July 31, 2021

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Fredericksburg Area Home Prices Up In Past Year

FREDERICKSBURG, VA – Experts say higher property prices will persist for at least the next few years.

The coronavirus pandemic has helped drive house prices soar, but it’s not the only factor responsible for the market shift. The number of homes available for sale is at an all time low, which means that supply is scarce. In the meantime, demand has increased due to historically low mortgage rates and a large contingent of millennials looking to buy their first homes.

Property prices in the Washington-Arlington-Alexandria DC-VA-MD-WV metropolitan division, which also includes Fredericksburg, rose 10.6 percent in January 2021 compared to January 2020, according to the CoreLogic Case-Shiller Index Price movements over time.

Metropolitan Statistical Areas, Metropolitan Statistical Areas, and Divisions are a product of the US Census Bureau and are used to designate areas with strong economic ties. Depending on the population density, they contain one or more rural districts.

Prices in the bottom third (less than $ 423,000) of the Washington-Arlington-Alexandria DC-VA-MD-WV metropolitan division market – often referred to as starter homes – rose 12 percent year over year. The top third of the market (homes over $ 627,000) saw a 10 percent increase.

The Flagstaff, Arizona metropolitan area saw the largest year-over-year increase of 24.1 percent in January, followed by Boise, Idaho at 22.2 percent and Bend-Redmond, Oregon at 22.1 percent.

According to the Case-Shiller Index, less than 1 percent of metropolitan areas recorded a price decline compared to the previous year.

Spring 2021 is approaching the most competitive home buying season in decades. A current analysis of Realtor.com’s offers The National Association of Realtors found that 64 percent of the subway areas saw double-digit year-over-year increases in median list price. Only 1 percent of metro areas had more active listings on Realtor.com in March 2021 than in March 2020.

A number of factors led to historic increases in house prices, said Gay Cororaton, director of housing and commercial research for the National Association of Realtors.

The main factor was the historical lack of supply in the real estate market, Cororaton said. The inventory is at its lowest level since 1982.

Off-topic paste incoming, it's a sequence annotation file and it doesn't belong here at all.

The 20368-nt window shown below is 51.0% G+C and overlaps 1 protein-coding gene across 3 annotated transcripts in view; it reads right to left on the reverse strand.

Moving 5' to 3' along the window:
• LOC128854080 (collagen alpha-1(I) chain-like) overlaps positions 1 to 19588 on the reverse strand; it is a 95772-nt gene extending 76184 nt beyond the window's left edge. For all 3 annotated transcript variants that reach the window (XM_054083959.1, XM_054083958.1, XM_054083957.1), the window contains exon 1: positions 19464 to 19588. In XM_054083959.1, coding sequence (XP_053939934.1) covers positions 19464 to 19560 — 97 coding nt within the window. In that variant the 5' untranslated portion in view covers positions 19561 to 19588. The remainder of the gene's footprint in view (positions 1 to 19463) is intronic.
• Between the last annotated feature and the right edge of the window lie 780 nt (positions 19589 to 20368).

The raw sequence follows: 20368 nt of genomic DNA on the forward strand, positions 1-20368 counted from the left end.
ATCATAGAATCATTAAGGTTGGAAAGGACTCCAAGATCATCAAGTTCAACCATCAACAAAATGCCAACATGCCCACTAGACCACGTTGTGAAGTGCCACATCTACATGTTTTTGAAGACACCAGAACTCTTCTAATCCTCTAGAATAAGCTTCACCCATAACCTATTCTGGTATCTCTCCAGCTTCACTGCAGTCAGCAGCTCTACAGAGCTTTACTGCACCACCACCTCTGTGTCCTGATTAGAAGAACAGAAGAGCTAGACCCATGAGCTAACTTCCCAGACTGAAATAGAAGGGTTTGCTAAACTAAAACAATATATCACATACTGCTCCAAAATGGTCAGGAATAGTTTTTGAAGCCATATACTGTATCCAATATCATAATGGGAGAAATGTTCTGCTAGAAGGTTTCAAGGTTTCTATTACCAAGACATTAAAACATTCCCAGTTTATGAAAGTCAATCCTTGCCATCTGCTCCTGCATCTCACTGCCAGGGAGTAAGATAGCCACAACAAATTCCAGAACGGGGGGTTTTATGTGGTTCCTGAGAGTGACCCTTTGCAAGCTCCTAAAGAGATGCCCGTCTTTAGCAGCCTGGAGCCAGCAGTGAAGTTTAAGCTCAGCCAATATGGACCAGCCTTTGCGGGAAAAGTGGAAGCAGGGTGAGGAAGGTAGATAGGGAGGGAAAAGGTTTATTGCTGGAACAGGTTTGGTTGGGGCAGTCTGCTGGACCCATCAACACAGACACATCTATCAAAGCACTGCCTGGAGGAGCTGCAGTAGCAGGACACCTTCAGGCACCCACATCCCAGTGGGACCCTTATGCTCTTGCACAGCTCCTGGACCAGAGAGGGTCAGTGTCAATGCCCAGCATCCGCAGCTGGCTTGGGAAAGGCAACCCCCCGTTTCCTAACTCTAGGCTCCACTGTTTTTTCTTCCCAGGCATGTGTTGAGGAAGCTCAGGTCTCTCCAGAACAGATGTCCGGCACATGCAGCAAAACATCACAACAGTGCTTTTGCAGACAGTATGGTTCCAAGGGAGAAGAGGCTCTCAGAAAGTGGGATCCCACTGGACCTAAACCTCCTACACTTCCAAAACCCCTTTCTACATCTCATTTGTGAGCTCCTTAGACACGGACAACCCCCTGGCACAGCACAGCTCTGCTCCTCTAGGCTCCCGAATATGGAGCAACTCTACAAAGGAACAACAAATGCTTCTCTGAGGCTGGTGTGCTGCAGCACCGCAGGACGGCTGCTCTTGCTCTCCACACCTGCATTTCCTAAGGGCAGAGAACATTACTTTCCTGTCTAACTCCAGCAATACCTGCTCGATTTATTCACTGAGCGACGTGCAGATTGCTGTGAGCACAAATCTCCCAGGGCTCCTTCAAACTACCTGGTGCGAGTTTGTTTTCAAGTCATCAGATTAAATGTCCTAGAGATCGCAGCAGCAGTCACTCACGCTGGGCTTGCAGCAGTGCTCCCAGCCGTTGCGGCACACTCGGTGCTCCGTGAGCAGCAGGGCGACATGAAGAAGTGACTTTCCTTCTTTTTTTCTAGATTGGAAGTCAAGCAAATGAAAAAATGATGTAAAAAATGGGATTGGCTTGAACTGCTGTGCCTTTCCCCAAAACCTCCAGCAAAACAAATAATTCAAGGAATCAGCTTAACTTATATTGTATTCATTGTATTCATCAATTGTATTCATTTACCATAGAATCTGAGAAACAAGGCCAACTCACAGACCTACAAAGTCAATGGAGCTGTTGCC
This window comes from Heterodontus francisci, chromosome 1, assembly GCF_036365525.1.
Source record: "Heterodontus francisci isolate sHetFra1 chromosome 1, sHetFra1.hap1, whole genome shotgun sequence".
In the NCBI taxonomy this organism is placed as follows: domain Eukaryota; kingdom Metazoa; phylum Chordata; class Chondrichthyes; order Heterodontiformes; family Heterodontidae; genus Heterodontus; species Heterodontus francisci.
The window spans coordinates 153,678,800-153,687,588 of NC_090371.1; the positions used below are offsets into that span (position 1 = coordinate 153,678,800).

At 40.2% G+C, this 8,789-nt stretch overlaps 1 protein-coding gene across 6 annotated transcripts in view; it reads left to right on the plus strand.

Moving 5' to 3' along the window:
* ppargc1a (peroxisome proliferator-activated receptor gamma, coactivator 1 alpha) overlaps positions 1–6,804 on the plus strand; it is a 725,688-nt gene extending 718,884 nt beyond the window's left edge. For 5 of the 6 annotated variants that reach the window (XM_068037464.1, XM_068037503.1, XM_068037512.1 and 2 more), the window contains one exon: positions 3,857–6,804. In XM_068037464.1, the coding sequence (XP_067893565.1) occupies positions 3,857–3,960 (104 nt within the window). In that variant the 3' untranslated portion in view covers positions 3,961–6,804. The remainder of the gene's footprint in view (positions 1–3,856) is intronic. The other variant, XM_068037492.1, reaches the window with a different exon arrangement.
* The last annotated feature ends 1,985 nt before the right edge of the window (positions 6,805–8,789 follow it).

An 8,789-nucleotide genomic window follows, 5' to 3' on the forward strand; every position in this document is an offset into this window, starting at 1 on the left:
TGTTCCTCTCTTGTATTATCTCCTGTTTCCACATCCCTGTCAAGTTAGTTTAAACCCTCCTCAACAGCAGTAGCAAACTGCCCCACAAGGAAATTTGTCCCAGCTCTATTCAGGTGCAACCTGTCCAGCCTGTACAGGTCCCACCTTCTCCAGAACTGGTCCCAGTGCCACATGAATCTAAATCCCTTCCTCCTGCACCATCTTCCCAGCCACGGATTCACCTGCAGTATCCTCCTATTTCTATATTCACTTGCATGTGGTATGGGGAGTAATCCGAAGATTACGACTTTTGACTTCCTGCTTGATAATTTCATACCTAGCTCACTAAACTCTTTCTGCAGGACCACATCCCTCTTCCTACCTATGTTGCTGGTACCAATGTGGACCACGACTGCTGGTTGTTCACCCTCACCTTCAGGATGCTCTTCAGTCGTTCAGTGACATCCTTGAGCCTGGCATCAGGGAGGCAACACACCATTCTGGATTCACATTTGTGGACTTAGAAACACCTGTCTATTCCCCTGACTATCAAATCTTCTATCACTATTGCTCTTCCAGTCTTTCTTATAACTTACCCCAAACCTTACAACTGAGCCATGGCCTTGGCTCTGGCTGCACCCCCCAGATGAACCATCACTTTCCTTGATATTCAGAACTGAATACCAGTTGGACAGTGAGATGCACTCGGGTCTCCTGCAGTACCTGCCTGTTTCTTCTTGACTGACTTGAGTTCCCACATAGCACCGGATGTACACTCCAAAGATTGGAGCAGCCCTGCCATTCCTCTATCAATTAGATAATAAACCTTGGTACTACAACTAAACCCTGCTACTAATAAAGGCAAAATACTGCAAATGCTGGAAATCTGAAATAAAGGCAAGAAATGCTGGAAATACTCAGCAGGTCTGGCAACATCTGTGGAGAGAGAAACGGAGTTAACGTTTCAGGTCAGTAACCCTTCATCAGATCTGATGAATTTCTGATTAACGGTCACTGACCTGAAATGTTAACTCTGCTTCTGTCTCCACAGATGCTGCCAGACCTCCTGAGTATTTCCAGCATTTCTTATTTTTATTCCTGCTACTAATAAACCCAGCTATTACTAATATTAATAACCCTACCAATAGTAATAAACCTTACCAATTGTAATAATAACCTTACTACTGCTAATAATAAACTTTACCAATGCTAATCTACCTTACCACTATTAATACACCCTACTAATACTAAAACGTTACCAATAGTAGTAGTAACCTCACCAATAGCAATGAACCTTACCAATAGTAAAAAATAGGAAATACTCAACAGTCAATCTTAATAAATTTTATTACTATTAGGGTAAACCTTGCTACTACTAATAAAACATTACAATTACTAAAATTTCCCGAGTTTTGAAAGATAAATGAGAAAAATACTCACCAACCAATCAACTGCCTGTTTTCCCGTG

It could take time for the housing market to return to a sense of normalcy, she said. The current inventory is about two months of housing supply; With an offer of six months, supply and demand are more closely coordinated.

“I think it will take time to do that,” Cororaton said. “At least in the next two years, I would expect us to deliver two to four months.”

One reason for the housing shortage is a slowdown in new housing construction. 1.4 million new homes were built in February 2021, up from 1.6 million in February 2020, Cororaton said. The high cost of wood is a factor in this decline.

The pandemic has also saved homeowners from letting potential buyers into their homes for demonstrations or open days, Cororaton said.

Historically low mortgage rates have boosted the demand side of the equation, Cororaton said. Interest rates are not expected to rise above 4 percent in the next two years, which means borrowing will remain affordable.

The National Association of Realtors’ monthly survey of its members found that four buyers are competing for every home sold, compared with three buyers at the same time last year.

Demographic change is another factor, Cororaton said, as more and more millennials become interested in owning homes.

Editor’s Note: This post was automatically generated from an analysis of CoreLogic Inc.’s Case-Shiller index data by The Associated Press. Please report bugs or other feedback [email protected].